|How Masturbation Pollutes Your Mind Back to Front|
|Scientific Knowledge of the Laws of Sex Life
T.W.Shannon, A.M. (Publisher: S.A. Mullikin, 1904)
The following is an excerpt from the book:
Chapter XV - Self Pollution
ITS EVIL EFFECTS - It is wholly unnatural, and, in every respect, does violence to nature. The mental action, and the power of the imagination on the genital organs, forcing a vital stimulation of the parts, which is reflected over the whole nervous system, are exceedingly intense and injurious; and consequently the reciprocal influences between the brain and the genital organs become extremely powerful, irresistible and destructive. The general, prolonged and rigid tension of the muscular and nervous tissues is excessively severe and violent. In short, the consentaneous effort and concentrated energy of all the powers of the human system to this single forced effect cause the most ruinous irritation, violence, exhaustion and debility of the system.
YOUTH SUFFERS MOST - All who are acquainted with the science of human life are well aware that all excesses and injuries of every kind are far more pernicious and permanent in their effects on the youthful and growing body than when all the organs and parts are completely developed, and the constitution and general economy fully and firmly established. This is the great reason why many men who fall into ruinous habits, after they are twenty-five or thirty years of age, will live on, in spite of those habits, by the virtues of a well-established and vigorous constitution, till they arrive at what we commonly call old age; while the children of the same men, following their fathers' evil example and forming ruinous habits when very young, become early victims and fall prematurely into the grave.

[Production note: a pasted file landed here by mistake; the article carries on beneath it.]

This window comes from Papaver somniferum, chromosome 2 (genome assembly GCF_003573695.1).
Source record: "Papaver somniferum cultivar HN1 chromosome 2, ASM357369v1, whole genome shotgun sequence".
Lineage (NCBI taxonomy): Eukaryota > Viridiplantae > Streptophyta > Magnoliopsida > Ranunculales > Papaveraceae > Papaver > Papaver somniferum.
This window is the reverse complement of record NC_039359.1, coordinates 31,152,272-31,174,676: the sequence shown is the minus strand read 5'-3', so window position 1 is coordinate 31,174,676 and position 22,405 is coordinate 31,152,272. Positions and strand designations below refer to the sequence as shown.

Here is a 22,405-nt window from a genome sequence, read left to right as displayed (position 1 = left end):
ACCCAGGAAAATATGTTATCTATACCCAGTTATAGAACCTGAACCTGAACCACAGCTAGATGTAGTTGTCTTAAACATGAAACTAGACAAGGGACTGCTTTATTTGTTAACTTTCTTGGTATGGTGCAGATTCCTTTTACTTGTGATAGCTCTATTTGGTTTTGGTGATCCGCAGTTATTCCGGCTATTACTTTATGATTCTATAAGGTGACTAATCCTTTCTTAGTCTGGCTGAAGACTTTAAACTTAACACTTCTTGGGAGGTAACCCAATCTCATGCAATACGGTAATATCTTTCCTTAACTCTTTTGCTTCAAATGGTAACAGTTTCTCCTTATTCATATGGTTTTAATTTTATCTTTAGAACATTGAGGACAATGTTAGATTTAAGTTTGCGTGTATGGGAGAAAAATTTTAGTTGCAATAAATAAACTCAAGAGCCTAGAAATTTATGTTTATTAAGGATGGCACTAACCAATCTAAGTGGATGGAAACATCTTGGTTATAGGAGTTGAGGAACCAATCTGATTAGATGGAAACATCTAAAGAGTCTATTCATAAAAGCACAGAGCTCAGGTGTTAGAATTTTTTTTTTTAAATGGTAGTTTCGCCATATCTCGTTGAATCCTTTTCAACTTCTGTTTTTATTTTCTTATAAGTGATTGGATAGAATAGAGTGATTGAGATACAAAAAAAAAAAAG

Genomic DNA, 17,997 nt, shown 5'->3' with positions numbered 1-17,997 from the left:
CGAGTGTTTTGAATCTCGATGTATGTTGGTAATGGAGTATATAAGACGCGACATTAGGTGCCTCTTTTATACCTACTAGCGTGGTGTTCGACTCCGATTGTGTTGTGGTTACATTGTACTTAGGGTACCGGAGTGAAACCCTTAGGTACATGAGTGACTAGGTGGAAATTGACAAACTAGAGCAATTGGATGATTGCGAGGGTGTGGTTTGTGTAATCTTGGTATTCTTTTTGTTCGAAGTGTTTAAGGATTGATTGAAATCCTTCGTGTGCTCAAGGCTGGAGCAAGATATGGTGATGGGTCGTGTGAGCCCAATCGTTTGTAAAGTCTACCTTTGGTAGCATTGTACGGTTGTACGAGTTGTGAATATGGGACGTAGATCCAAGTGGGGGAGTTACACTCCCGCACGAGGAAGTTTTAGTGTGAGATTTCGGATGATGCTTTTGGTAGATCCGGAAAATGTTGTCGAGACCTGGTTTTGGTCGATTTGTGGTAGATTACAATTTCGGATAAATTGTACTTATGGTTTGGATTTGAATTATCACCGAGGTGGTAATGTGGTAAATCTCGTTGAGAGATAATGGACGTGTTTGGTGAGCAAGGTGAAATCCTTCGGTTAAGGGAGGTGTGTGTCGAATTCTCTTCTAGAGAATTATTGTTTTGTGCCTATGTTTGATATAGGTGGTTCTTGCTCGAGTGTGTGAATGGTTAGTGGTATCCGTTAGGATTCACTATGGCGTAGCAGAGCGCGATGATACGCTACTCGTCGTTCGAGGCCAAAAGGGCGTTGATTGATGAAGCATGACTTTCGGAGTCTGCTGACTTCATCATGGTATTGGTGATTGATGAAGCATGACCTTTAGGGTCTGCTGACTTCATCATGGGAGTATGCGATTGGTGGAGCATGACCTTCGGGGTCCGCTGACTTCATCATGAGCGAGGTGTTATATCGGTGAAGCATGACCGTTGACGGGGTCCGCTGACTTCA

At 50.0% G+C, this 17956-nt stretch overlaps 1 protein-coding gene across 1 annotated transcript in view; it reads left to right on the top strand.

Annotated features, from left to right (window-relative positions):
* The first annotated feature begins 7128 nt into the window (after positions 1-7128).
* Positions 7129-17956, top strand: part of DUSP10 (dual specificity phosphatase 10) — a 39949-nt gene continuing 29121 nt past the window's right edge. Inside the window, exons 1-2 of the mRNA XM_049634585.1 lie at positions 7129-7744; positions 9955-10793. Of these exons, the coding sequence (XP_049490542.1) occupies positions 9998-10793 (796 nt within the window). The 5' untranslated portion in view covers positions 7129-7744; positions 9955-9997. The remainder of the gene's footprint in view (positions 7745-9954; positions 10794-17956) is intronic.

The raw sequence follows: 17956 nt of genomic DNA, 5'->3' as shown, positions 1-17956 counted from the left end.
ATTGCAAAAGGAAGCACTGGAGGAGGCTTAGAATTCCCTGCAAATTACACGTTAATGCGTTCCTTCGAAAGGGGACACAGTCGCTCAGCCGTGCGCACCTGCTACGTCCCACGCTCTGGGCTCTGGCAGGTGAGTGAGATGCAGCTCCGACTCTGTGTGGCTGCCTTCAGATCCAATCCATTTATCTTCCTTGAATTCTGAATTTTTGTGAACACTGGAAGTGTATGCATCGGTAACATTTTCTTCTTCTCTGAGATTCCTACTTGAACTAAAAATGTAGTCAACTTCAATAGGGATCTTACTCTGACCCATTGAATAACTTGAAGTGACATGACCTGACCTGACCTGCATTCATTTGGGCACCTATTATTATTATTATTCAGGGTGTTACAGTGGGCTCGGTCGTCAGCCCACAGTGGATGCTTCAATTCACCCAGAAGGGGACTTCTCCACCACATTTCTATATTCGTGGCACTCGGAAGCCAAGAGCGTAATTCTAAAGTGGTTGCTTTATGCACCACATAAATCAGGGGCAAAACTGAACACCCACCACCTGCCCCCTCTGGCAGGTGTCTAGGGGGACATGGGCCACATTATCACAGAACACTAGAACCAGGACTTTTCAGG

WHERE BOYS FREQUENTLY LEARN - The common notion that boys are generally ignorant in relation to this matter and that we ought not to remove that ignorance is wholly incorrect. Most boys do know about this, even if they do not practice it. Servants and people of loose morals often become the secret teachers of children in this debasing sin. But it is more frequently communicated from boy to boy. One corrupt boy will corrupt many others.
NO SECOND PERSON TO RESTRAIN - It is a secret and solitary vice, which requires the consent of no second person, and therefore the practice has little restraint as to its frequency. The general conditions are such that the practice becomes more and more frequent.
DESTROYS BOTH BODY AND MIND - It impairs the intellectual and moral faculties and debases the mind in the greatest degree, and causes the most deep and lasting regret, which sometimes rises to the most pungent remorse and despair. It would seem that God, as an instinct law in the innate moral sense, remonstrates against this filthy vice; for, however ignorant the boy may be of the moral character of the act or of the physical and mental evils which result from it; though he may never have been told that it is wrong; yet every one who is guilty of it feels an intinctive shame and deep self-loathing even in his secret solitude, after the unclean deed is done! - and that youth has made no small progress in the depravity of his moral feelings who has so silenced the dictates of natural modesty that he can, without the blush of shame, pollute himself in the presence of another, even his most intimate companion! Hence all who give themselves up to the excesses of this debasing indulgence carry about with them, continually, a consciousness of their defilement, and cherish a secret suspicion that others look upon them as debased beings. They can not meet the look of others, and especially of the female sex, with the modest boldness of conscious innocence and purity; but their eyes fall, suddenly abashed, and the glow of mingled shame and confusion comes upon thier cheeks, when they meet the glance of those with whom they are conversing, or in whose company they are.